What to Know
- An eagle sculpture in the lobby of Brooklyn's Central Library has been dubbed "Ingersoll"
- The name is a tribute to Raymond Ingersoll, who was Brooklyn's Borough President from 1934 to 1940
- The name was selected through a contest the Brooklyn Public Library launched last year
A decades-old eagle sculpture perched in the lobby of Brooklyn’s Central Library has a new name.
The cast copper eagle has been dubbed “Ingersoll” — a tribute to Raymond Ingersoll, who was Brooklyn’s Borough President from 1934 to 1940, Brooklyn Public Library said Wednesday.
Ingersoll pushed for the Central Library’s construction, calling the absence of a central library in Brooklyn “a great lack in the borough’s educational and cultural equipment [that] should not be tolerated in so great a community,” the library said.
BPL launched a contest seeking name suggestions for the eagle this past fall. Members of the public cast their votes for five finalists at the end of last year.
“Dodger” (for Brooklyn’s former baseball team), “Emily” (for Brooklyn Bridge engineer Emily Roebling), “Harmony” and “Winged Wonder” (taken from an inscription on the Central Library’s facade) were the other possible moniker choices.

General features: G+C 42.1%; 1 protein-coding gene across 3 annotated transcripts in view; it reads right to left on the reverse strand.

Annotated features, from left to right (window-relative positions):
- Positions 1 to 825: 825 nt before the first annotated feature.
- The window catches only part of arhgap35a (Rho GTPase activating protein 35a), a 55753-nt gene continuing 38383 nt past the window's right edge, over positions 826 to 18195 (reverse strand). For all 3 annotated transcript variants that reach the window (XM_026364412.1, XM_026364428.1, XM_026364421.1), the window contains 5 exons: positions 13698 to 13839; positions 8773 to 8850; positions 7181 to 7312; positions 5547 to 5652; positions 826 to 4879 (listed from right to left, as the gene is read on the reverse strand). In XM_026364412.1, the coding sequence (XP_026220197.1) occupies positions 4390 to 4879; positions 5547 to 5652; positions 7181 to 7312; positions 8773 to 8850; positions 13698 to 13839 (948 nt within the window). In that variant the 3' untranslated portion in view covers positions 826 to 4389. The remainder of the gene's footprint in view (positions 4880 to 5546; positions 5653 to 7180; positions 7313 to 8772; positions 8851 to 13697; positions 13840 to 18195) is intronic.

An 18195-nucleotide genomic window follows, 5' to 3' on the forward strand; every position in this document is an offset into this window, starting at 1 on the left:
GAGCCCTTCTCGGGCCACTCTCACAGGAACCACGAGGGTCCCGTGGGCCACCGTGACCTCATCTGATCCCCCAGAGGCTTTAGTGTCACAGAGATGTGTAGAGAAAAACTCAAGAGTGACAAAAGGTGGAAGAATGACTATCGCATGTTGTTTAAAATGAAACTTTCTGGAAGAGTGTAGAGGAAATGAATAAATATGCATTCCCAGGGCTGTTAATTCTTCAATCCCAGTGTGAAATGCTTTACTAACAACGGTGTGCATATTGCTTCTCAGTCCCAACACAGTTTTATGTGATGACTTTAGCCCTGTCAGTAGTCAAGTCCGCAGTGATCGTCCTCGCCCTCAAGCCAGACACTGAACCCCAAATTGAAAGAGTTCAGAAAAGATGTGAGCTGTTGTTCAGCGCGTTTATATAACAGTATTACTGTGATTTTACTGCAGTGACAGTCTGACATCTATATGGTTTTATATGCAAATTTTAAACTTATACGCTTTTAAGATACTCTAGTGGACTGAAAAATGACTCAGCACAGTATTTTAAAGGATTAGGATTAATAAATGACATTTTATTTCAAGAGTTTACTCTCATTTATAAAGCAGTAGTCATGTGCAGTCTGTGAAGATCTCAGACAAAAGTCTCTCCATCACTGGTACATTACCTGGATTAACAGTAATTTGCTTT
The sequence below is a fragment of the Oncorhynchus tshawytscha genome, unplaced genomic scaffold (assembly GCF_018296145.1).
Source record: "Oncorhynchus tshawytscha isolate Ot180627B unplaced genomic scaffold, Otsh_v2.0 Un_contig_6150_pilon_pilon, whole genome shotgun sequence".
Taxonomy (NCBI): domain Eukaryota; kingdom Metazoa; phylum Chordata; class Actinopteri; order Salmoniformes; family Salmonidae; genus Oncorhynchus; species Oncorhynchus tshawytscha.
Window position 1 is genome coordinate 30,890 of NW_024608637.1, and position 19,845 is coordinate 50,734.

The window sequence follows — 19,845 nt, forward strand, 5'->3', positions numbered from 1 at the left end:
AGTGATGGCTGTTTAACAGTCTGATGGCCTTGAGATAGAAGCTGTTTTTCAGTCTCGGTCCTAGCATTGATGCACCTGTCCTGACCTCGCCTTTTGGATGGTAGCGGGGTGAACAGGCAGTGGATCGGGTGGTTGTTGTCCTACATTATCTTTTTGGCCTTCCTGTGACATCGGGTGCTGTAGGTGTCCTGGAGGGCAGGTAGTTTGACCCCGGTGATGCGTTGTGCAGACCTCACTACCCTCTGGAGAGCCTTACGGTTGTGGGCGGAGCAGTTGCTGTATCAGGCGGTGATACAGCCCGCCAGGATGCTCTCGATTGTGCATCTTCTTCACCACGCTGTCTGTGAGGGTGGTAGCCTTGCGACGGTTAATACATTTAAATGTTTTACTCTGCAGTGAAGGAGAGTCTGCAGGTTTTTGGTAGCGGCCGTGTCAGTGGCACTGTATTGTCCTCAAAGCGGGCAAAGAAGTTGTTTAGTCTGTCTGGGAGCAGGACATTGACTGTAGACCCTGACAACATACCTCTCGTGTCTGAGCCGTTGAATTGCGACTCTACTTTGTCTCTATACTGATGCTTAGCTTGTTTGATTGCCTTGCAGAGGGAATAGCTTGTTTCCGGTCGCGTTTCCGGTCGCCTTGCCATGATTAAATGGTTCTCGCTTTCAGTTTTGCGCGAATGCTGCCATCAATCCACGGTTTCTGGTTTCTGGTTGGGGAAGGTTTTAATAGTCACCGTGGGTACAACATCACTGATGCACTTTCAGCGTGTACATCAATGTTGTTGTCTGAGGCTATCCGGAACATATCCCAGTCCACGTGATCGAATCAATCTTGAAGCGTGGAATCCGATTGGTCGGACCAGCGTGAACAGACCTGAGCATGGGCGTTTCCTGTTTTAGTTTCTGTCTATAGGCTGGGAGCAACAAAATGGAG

The eagle once sat on top of the former headquarters of the Brooklyn Daily Eagle newspaper, the library said. After the building was demolished, the sculpture was donated to the Brooklyn Historical Society.
The historical society gifted the sculpture to the library last year.
“Naming this majestic cast copper eagle after Former Borough President Raymond V. Ingersoll is a fitting tribute to the man who was crucial in the development of Brooklyn’s Central Library,” Brooklyn Historical Society President Deborah Schwartz said in a statement.
“The sculpture’s visibility in the grand lobby of Central Library will help raise public awareness of Ingersoll’s legacy and impact on the borough.”